Comfortable or uncomfortable?

We grow under both, but how we grow is different

Neuroplasticity implies that we perform and grow best in our comfort zone, in the areas where we have thick groupings of neurons and dense synaptic connections.  The thought that learning takes place at the ‘edge’ of our comfort zones accommodates this sense that we are growing our strengths and greatest abilities.  We can call this type of growth horizontal, a thickening or intensification of what we already have.

On the other hand, research indicates that when we are out of our comfort zone but working with something in which we are invested – it matters emotionally to us – and we are in a supportive environment then vertical growth can take place. This seems to be a reorganisation of synaptic connections between different areas of the brain allowing us to enlarge our ability to make meaning of the world.

Dorrit Black - Provençale farmhouse 1928

Dorrit Black - Provençale farmhouse 1928

This makes sense in the context of we work hard at something that interests us and we enjoy, then, at a certain point, we feel we have reached our limits and we seek out another challenge.  This might lead to a promotion and that puts us outside of our comfort zone, we are invested in making the job work and, if our team leader provides the right support then we can make the transition to a higher level of consciousness or meaning making.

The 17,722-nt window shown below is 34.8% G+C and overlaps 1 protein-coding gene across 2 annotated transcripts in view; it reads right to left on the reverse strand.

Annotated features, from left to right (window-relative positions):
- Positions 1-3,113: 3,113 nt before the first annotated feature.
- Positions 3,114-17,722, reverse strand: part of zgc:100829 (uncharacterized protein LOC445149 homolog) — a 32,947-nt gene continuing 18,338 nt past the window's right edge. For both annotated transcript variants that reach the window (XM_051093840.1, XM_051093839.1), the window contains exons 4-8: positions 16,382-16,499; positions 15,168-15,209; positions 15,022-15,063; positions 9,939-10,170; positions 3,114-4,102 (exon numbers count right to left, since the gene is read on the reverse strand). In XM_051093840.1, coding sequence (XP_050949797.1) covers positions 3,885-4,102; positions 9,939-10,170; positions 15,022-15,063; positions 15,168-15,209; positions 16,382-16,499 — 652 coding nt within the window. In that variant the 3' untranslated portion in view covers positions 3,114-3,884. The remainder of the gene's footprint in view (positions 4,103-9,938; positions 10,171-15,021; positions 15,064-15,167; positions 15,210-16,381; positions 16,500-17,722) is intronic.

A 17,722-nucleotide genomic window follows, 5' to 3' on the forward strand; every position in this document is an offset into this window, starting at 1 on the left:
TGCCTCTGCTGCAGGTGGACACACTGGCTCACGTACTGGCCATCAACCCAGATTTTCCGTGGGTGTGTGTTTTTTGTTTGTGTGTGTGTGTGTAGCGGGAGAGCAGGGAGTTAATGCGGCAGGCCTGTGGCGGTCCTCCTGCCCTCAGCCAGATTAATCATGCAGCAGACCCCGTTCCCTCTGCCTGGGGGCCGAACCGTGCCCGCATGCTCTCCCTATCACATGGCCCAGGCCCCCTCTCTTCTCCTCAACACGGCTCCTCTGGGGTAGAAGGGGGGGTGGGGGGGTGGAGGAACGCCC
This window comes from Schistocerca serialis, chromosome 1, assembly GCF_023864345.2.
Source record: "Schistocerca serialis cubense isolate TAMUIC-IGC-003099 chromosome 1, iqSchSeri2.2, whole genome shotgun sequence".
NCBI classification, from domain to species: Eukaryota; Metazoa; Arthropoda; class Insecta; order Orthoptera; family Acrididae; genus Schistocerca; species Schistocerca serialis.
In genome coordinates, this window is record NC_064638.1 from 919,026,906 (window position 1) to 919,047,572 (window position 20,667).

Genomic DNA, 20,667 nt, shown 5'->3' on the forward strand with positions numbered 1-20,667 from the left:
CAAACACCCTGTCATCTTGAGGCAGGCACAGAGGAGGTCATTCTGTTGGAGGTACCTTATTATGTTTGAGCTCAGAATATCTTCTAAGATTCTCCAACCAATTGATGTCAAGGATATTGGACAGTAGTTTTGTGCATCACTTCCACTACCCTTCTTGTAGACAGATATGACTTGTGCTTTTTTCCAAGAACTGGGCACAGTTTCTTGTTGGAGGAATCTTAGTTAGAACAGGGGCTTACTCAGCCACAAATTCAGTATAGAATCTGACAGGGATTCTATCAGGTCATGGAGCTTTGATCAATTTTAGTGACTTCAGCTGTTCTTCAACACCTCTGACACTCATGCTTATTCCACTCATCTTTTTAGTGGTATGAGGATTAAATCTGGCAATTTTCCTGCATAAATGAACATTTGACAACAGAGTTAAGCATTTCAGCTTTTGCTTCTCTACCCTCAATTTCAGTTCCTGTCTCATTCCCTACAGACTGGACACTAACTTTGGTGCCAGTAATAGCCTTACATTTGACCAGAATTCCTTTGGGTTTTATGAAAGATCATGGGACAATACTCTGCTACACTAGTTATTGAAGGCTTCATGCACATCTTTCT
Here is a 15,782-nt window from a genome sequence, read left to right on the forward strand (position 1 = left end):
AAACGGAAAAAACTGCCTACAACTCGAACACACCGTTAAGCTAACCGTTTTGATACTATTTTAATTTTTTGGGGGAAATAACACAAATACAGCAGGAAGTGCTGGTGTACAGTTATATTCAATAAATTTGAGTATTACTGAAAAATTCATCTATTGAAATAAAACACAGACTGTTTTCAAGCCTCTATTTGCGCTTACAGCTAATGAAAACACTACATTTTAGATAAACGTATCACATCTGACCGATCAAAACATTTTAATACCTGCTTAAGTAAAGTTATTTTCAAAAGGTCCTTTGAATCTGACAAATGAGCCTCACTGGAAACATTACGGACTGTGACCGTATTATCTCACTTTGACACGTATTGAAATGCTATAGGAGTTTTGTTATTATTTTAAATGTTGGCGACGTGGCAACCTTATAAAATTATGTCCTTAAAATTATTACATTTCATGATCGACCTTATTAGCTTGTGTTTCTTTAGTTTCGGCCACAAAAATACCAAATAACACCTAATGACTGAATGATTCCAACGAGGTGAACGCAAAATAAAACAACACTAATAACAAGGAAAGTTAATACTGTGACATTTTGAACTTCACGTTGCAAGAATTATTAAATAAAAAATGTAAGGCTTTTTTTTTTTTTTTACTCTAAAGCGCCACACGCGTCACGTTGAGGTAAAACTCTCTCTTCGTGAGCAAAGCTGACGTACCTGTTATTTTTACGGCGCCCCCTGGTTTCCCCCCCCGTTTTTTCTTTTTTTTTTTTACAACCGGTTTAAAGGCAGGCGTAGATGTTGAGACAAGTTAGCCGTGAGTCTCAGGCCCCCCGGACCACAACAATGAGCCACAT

This higher level allows us to be able to achieve a wider range of things.  Then we begin the cycle of strengthening these new abilities as we become more and more comfortable in the role.

We grow in our comfort zones if we are able to use our strengths on a daily basis and we grow outside of our comfort zones when the conditions are right, particularly, that we feel supported.


John Corrigan is an expert in helping individuals to bring their whole of mind to their daily life and increase their effectiveness and the effectiveness of those around them. This expertise scales from the individual to the team to the organisation. At the core of this work is the practice of encounter.  Earlier blogs can be found here.

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John Corrigan